4 tips for strategic financial planning
Strategic financial planning is one of the most important things you can do for your business.
An effective plan will help you grow in the government contracting space sustainably and successfully. Planning also empowers you to allocate resources effectively, secure funding, manage risks, and set competitive pricing.
But knowing what to prioritize and focus on can be difficult if you’ve never financially managed a business before.
Our expert coach can help guide you on this journey. Ryan Hemminger, Fearless CFO and Hutch finance coach, hosts several intensive sessions on Financial Management as part of our 24-month program. We’re sharing Ryan’s top tips for managing your businesses finances, and mistakes to avoid.
1. Use cash flow projections to track the financial health of your business.
When it comes to effective financial management, you might assume our number one tip would be around pricing or taxes. And, while we do get into those, we wanted to start with the most important information first.
For Ryan, “cash flow is the most important thing when it comes to strategic financial planning. Your cash flow will tell you whether you’re in business or out of business.” It’s a valuable asset that will help you understand whether your business is thriving or teetering on the edge of solvency.
What is cash flow?
Essentially, cash flow is the moving of money in and out of your business.
According to Ryan, “cash flow tells you when the actual cash occurs in the bank account. It’s how much money is coming in and how much is going out.”
To keep track of your cash flow, you need to start a new daily habit.
“If you’re not looking at your bank account balance every day, you’re doing it wrong.”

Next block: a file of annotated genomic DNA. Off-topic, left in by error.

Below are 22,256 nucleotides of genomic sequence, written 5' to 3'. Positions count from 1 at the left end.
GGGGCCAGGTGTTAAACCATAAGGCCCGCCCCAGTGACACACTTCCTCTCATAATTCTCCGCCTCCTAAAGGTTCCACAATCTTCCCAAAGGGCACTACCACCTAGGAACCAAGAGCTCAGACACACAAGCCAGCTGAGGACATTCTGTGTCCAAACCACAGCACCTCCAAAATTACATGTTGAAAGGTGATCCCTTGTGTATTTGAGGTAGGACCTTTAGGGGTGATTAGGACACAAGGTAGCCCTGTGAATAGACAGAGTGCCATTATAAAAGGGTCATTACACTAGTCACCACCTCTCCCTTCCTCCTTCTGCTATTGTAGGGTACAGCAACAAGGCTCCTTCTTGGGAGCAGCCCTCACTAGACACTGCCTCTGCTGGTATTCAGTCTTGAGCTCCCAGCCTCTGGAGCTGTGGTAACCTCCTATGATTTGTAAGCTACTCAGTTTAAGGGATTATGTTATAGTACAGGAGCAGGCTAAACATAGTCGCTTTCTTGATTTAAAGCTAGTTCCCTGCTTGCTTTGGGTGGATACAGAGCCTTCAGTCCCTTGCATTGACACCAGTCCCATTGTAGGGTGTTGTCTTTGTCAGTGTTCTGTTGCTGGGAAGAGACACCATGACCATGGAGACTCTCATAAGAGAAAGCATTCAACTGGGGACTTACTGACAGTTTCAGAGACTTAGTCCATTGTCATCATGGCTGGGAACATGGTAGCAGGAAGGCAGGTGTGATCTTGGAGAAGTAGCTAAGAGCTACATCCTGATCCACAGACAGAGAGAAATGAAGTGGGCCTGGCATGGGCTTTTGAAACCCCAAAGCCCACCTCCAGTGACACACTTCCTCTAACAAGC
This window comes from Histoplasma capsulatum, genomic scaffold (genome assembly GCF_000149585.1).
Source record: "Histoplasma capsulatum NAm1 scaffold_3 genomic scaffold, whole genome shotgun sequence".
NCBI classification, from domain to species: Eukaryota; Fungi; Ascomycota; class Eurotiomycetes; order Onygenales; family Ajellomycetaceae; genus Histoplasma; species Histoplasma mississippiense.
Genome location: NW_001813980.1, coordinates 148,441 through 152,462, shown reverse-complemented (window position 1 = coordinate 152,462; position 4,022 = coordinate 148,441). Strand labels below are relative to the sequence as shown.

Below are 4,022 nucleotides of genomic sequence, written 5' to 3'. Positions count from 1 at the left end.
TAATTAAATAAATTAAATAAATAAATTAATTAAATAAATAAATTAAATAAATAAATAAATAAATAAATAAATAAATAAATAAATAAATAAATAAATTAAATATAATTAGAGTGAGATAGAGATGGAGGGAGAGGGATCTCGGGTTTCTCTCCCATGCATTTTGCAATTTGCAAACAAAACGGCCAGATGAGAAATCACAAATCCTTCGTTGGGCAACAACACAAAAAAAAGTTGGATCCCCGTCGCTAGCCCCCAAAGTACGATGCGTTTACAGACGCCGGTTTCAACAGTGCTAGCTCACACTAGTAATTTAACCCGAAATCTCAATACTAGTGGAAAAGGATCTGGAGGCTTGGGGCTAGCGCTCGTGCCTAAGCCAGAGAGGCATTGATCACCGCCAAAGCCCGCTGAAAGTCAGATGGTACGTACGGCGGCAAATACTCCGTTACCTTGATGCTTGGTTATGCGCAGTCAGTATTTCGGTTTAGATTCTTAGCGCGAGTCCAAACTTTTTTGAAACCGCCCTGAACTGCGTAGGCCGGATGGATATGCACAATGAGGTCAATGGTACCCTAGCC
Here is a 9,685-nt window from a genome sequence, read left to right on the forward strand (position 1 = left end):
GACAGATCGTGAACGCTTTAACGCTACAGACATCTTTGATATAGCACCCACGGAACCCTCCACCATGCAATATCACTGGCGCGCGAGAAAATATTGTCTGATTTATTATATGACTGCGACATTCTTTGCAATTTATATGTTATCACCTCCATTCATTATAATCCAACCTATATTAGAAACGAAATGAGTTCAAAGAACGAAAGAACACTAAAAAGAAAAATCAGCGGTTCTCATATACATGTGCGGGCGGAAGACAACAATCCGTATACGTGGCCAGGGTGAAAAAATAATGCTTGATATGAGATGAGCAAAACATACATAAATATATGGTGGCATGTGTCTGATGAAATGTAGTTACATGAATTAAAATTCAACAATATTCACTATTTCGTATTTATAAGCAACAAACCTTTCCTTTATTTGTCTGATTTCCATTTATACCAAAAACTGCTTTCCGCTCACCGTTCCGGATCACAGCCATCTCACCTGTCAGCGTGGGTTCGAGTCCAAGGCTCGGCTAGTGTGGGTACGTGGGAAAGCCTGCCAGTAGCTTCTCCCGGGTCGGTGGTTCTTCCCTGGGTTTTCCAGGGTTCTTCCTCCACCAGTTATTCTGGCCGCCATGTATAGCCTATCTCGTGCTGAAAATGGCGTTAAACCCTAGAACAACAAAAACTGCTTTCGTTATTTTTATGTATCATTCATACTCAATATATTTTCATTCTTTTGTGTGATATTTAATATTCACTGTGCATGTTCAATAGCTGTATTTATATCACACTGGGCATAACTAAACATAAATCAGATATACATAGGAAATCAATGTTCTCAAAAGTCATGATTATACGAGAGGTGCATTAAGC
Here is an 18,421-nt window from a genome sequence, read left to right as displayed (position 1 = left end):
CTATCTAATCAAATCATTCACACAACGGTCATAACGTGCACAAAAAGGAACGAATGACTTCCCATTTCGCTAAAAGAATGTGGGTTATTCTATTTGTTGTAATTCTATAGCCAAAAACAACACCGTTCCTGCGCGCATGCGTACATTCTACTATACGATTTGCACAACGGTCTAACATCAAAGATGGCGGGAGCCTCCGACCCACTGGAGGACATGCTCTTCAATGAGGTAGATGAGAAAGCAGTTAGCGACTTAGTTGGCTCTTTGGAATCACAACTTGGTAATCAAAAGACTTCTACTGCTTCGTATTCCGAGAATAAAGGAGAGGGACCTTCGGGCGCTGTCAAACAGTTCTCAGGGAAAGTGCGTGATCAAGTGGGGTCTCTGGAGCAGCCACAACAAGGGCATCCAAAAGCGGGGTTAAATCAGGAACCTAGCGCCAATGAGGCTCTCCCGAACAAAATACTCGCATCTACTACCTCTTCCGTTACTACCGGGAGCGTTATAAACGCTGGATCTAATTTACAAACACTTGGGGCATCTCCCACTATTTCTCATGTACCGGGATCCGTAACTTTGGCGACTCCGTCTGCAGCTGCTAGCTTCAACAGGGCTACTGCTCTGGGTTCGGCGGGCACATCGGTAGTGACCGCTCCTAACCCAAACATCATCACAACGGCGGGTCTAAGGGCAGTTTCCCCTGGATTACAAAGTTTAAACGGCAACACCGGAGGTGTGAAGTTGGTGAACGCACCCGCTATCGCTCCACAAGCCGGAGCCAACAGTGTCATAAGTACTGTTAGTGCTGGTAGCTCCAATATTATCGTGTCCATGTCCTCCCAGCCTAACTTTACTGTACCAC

Cash flow projection.
While cash flow shows when funds enter and exit your bank account, a cash flow projection is a financial statement that’s used to predict cash moving in and out of the business.
Why use cash flow projection?
Using cash flow projection on your strategic financial planning journey will help you:
- Predict your sales cycle,
- Plan major purchases or hiring,
- Establish a break even point,
- Track liquidity,
- Determine financing needs.
It can also alert you to financial trouble. If you spot trouble, you can either reduce expenses or access your credit.
Cash flow projection process.
Your monthly cash flow projection process should involve:
- Examining your bank account,
- Logging all revenue,
- Logging all expenses,
- Projecting this information out for at least the next quarter; preferably 12 months.
By following this process, you can spot trouble several months in advance.
2. Keep pricing consistent and honest.
“Whatever pricing methodology you pick when you start your strategic financial planning journey,” says Ryan, “just keep it consistent. Most small businesses find themselves in hot water because they shifted from one opportunity to the next.”
And remember to “be as honest as possible when creating your pricing structure.” Don’t assume you won’t get caught inflating your costs. Because even if you get away with it today, they’ll notice it later.
Common pricing mistakes.
While there’s no standard pricing model that you can use for your strategic financial planning, there are some common pricing mistakes that you can avoid.
- Not calculating indirect costs — People often price too low because they forget that there are costs besides their employee’s salaries that are incurred.
- Dropping your fee down to zero to win — You’re not a nonprofit, so don’t drop your fee to zero. Doing so will leave you with no flexibility in your contract.
- Failing to account for administrative hours needed — Failing to account for your—or anyone else’s—time creating and monitoring the bid and other administrative tasks.
- Failing to justify all the costs — The government will ask you questions about your work, and you will need to justify everything to them. When you do, make sure you’re honest. Because it’s far worse to get caught lying than to tell the truth upfront.
3. Take advantage of tax credits.
Tax credits are a valuable resource that all small businesses should take advantage of as part of their strategic financial planning.
Unlike a deduction, which is a reduction of your taxable income, tax credits allow you to subtract from the amount of taxes you owe to the government.
“Tax credits are far more valuable than deductions. And it’s through credits that you’ll save your money.”
But there are a lot of tax credits out there, and it’s not always easy to tell which ones will be valuable to you and your business.